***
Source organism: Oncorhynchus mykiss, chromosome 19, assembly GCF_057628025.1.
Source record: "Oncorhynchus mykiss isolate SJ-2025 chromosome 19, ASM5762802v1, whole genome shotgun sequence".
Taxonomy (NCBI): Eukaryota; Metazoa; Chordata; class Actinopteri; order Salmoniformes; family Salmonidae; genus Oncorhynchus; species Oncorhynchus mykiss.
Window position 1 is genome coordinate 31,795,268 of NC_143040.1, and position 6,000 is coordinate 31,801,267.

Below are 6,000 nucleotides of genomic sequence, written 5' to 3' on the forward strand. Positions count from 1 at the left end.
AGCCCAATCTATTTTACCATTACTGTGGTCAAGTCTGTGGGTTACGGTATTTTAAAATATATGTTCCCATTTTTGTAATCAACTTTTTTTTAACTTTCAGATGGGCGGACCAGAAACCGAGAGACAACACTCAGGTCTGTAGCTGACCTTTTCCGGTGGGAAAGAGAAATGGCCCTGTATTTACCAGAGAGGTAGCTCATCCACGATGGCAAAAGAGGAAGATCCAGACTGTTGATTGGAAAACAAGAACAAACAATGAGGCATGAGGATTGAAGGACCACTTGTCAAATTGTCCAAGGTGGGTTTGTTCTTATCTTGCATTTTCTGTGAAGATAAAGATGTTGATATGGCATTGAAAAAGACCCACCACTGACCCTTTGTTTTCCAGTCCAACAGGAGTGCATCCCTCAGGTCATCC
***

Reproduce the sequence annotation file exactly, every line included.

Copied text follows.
Source organism: Oncorhynchus mykiss, chromosome 19, assembly GCF_057628025.1.
Source record: "Oncorhynchus mykiss isolate SJ-2025 chromosome 19, ASM5762802v1, whole genome shotgun sequence".
Taxonomy (NCBI): Eukaryota; Metazoa; Chordata; class Actinopteri; order Salmoniformes; family Salmonidae; genus Oncorhynchus; species Oncorhynchus mykiss.
Window position 1 is genome coordinate 31,795,268 of NC_143040.1, and position 6,000 is coordinate 31,801,267.

Below are 6,000 nucleotides of genomic sequence, written 5' to 3' on the forward strand. Positions count from 1 at the left end.
AGCCCAATCTATTTTACCATTACTGTGGTCAAGTCTGTGGGTTACGGTATTTTAAAATATATGTTCCCATTTTTGTAATCAACTTTTTTTTAACTTTCAGATGGGCGGACCAGAAACCGAGAGACAACACTCAGGTCTGTAGCTGACCTTTTCCGGTGGGAAAGAGAAATGGCCCTGTATTTACCAGAGAGGTAGCTCATCCACGATGGCAAAAGAGGAAGATCCAGACTGTTGATTGGAAAACAAGAACAAACAATGAGGCATGAGGATTGAAGGACCACTTGTCAAATTGTCCAAGGTGGGTTTGTTCTTATCTTGCATTTTCTGTGAAGATAAAGATGTTGATATGGCATTGAAAAAGACCCACCACTGACCCTTTGTTTTCCAGTCCAACAGGAGTGCATCCCTCAGGTCATCC